Your Online Health Information Site


Stuffy Nose

A stuffy nose is medically termed “nasal congestion”.

This is a symptom where the air does not flow unimpededly through the nostrils into the back of the nose. It seems to be more effort to breathe through the nose and often people breathe through the mouth (mouth breather). Below are common causes of nasal congestion re listed (modified, Ref. 4, p. 308).

Common causes of “stuffy nose”

Causes of nasal congestion: Comments:
allergic rhinitis IGE antibodies from inhalant allergies cause inflammation of nasal lining
the effects of cigarette smoke irritates mucous membranes and often blocks sinus entrance
drugs (side-effects) diuretics dry the mucous membranes; beta-blockers or reserpine enlarge turbinates inside nose
hormone changes early pregnancy or estrogen replacement in menopause can lead to nasal congestion; even to turbinate enlargement, at times needing surgery
infectious the common cold: 5 to 9 days of nasal congestion, self limiting
polyps, swollen adenoids or nasal septum deviation mechanical obstruction may require surgery
sarcoidosis and Wegener’s granulomatosis nasal congestion and bloody nasal discharge; needs ENT specialist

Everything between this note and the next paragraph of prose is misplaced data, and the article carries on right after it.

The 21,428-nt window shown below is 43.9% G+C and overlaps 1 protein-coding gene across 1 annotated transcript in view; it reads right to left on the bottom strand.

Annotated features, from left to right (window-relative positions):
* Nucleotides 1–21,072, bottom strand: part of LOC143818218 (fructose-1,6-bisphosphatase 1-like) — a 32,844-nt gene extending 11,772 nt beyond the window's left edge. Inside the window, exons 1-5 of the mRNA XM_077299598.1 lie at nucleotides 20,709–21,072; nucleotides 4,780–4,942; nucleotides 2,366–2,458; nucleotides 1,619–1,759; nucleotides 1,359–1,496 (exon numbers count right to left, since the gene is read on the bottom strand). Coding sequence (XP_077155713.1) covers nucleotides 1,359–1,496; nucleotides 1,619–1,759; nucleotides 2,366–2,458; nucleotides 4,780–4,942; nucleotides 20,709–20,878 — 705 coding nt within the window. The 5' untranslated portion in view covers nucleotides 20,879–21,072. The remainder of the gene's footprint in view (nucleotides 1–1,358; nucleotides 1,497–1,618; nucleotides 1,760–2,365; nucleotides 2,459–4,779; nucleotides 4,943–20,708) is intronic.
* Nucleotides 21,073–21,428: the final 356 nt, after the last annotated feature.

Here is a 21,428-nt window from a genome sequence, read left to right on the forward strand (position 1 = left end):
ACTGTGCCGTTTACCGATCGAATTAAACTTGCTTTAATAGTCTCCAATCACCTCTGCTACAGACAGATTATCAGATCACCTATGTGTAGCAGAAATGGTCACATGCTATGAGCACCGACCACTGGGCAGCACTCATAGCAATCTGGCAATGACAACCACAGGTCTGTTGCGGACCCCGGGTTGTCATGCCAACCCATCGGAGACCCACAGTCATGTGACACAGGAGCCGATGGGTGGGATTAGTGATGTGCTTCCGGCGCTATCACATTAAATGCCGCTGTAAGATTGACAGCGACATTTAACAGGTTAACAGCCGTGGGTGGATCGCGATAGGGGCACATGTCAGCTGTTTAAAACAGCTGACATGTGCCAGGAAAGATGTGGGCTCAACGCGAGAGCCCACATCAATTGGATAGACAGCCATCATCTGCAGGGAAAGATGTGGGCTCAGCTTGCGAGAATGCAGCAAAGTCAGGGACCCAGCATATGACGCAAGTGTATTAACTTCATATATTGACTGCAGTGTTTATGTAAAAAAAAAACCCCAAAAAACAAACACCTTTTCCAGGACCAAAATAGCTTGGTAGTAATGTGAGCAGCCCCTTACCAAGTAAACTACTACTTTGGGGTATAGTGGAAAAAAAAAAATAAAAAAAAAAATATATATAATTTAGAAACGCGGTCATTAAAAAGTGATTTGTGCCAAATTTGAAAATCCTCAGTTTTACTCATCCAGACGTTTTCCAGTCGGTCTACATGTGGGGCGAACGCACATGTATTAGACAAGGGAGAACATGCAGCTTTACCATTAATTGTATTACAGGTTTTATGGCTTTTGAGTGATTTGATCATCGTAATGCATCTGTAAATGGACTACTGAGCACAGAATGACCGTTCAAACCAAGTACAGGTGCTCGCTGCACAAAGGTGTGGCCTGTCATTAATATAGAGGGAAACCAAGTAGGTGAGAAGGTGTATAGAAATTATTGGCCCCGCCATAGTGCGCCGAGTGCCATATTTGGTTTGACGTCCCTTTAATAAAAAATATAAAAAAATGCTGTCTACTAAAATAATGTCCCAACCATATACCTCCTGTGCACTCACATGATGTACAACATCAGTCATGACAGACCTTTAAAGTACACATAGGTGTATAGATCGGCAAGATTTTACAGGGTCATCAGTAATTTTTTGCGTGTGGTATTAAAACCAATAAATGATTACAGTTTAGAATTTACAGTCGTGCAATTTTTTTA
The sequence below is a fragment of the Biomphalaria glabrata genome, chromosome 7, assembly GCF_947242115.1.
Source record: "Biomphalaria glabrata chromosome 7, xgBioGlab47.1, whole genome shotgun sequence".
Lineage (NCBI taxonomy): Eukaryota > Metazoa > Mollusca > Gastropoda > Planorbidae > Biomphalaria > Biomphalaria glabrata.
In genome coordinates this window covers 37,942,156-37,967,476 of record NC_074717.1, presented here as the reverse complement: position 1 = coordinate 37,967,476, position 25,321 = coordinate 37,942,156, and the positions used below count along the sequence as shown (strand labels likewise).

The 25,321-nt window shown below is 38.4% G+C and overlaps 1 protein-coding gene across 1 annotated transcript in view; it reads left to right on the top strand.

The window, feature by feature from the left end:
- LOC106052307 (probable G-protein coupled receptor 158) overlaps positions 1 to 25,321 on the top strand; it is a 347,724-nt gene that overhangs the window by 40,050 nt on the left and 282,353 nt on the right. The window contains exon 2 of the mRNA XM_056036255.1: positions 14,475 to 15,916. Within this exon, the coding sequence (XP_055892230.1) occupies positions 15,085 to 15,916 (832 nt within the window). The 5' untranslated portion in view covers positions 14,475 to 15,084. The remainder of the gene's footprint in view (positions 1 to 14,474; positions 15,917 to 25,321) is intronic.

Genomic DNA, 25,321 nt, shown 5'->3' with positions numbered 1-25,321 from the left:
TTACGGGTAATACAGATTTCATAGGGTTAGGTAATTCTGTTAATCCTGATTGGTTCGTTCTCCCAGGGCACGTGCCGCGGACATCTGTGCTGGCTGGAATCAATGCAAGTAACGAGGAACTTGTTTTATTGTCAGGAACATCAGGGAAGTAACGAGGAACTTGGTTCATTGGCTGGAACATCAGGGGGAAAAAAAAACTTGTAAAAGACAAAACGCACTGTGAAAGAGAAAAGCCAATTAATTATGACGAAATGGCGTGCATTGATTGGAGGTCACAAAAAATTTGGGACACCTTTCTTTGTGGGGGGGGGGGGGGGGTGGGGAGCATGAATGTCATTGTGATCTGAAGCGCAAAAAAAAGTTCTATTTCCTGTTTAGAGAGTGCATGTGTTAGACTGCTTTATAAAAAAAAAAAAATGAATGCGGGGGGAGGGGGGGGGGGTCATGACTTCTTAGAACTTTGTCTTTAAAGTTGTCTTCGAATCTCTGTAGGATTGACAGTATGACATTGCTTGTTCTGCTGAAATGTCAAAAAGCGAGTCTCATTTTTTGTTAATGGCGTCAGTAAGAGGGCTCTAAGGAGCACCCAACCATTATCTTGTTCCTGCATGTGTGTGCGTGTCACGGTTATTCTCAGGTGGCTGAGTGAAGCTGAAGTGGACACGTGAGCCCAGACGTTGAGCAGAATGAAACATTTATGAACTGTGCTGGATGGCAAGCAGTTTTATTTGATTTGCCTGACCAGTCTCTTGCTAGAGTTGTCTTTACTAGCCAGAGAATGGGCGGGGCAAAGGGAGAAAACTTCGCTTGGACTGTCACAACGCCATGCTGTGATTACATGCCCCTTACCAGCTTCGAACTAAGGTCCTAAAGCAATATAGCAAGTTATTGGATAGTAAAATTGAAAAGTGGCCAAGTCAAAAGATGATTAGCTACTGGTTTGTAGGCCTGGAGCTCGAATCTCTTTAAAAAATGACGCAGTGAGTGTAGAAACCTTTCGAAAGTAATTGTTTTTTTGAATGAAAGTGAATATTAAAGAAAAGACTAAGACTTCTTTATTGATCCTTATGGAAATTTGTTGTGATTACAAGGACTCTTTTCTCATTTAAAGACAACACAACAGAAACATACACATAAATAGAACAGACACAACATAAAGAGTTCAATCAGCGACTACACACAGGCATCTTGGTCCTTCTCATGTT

Therapy for a stuffy nose depends on the cause. You need to be examined first by your physician and depending on what the finding is, different modalities of treatment would be required. If there is a side-effect of medications or hormones, a change of medication may be necessary. Swollen adenoids or polyps may have to be taken out. Allergic rhinitis may have to be treated with steroid nasal drops or by allergy testing and desensitization injections. Smoking needs to be stopped. With sarcoidosis and Wegener’s granulomatosis the work-up is done by the ENT specialist who likely will do biopsies. This will usually establish the diagnosis. A rheumatologist needs to be involved as these systemic diseases are associated with autoimmune antibodies (particularly with Wegener’s granulomatosis) and systemic immune suppressant therapy and corticosteroids need to be administered for prolonged periods of time. Rheumatologists have most of the experience in this field (Ref. 4, p. 1752).



1. James Chin et al., Editors: Control of Communicable Diseases Manual, 17th edition, 2000, American Public Health Association.

2. Behrman: Nelson Textbook of Pediatrics, 16th ed., 2000, W. B. Saunders Company

3. J M Hickner et al. Ann Emerg Med 37(6): 703-710. June 2001.

4. Noble: Textbook of Primary Care Medicine, 3rd ed.,2001 Mosby, Inc.

5. Abeloff: Clinical Oncology, 2nd ed.,2000,Churchill Livingstone, Inc.

6. Ferri: Ferri’s Clinical Advisor: Instant Diagnosis and Treatment, 2004 ed., Copyright © 2004 Mosby, Inc.

7. Rakel: Conn’s Current Therapy 2004, 56th ed., Copyright © 2004 Elsevier

Last modified: August 26, 2014

This outline is only a teaching aid to patients and should stimulate you to ask the right questions when seeing your doctor. However, the responsibility of treatment stays in the hands of your doctor and you.